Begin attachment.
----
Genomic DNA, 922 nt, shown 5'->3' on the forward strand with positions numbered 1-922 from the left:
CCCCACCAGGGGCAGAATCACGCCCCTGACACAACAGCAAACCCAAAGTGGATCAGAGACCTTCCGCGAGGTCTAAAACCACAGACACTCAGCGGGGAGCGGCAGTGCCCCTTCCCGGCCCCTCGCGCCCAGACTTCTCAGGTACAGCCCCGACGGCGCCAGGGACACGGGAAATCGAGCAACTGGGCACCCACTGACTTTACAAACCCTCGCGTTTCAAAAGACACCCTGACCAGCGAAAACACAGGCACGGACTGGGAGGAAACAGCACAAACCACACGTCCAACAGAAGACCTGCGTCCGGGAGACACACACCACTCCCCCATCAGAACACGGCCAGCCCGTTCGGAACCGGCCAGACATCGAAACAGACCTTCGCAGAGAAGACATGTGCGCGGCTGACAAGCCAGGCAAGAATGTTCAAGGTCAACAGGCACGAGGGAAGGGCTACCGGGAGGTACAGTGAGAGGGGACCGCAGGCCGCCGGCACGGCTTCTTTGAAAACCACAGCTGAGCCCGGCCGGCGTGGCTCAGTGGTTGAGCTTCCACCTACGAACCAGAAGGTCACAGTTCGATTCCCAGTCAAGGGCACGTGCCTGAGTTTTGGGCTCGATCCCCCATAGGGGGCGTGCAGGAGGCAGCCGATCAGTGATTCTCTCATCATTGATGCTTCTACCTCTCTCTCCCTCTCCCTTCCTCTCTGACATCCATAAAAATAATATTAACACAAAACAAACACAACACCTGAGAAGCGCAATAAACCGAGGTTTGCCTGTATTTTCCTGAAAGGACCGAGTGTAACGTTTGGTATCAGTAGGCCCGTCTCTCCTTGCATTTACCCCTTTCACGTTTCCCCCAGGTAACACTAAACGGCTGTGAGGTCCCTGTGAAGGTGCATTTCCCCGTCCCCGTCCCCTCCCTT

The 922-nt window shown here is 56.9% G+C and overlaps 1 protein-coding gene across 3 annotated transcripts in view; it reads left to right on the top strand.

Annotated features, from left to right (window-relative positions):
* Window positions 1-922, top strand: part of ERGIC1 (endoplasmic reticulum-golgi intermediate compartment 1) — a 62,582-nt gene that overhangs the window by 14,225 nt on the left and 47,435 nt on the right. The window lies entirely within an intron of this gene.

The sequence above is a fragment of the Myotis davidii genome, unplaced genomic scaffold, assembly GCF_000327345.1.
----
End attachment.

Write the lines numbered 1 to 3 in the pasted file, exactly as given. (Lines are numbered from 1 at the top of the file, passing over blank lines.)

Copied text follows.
Genomic DNA, 922 nt, shown 5'->3' on the forward strand with positions numbered 1-922 from the left:
CCCCACCAGGGGCAGAATCACGCCCCTGACACAACAGCAAACCCAAAGTGGATCAGAGACCTTCCGCGAGGTCTAAAACCACAGACACTCAGCGGGGAGCGGCAGTGCCCCTTCCCGGCCCCTCGCGCCCAGACTTCTCAGGTACAGCCCCGACGGCGCCAGGGACACGGGAAATCGAGCAACTGGGCACCCACTGACTTTACAAACCCTCGCGTTTCAAAAGACACCCTGACCAGCGAAAACACAGGCACGGACTGGGAGGAAACAGCACAAACCACACGTCCAACAGAAGACCTGCGTCCGGGAGACACACACCACTCCCCCATCAGAACACGGCCAGCCCGTTCGGAACCGGCCAGACATCGAAACAGACCTTCGCAGAGAAGACATGTGCGCGGCTGACAAGCCAGGCAAGAATGTTCAAGGTCAACAGGCACGAGGGAAGGGCTACCGGGAGGTACAGTGAGAGGGGACCGCAGGCCGCCGGCACGGCTTCTTTGAAAACCACAGCTGAGCCCGGCCGGCGTGGCTCAGTGGTTGAGCTTCCACCTACGAACCAGAAGGTCACAGTTCGATTCCCAGTCAAGGGCACGTGCCTGAGTTTTGGGCTCGATCCCCCATAGGGGGCGTGCAGGAGGCAGCCGATCAGTGATTCTCTCATCATTGATGCTTCTACCTCTCTCTCCCTCTCCCTTCCTCTCTGACATCCATAAAAATAATATTAACACAAAACAAACACAACACCTGAGAAGCGCAATAAACCGAGGTTTGCCTGTATTTTCCTGAAAGGACCGAGTGTAACGTTTGGTATCAGTAGGCCCGTCTCTCCTTGCATTTACCCCTTTCACGTTTCCCCCAGGTAACACTAAACGGCTGTGAGGTCCCTGTGAAGGTGCATTTCCCCGTCCCCGTCCCCTCCCTT

The 922-nt window shown here is 56.9% G+C and overlaps 1 protein-coding gene across 3 annotated transcripts in view; it reads left to right on the top strand.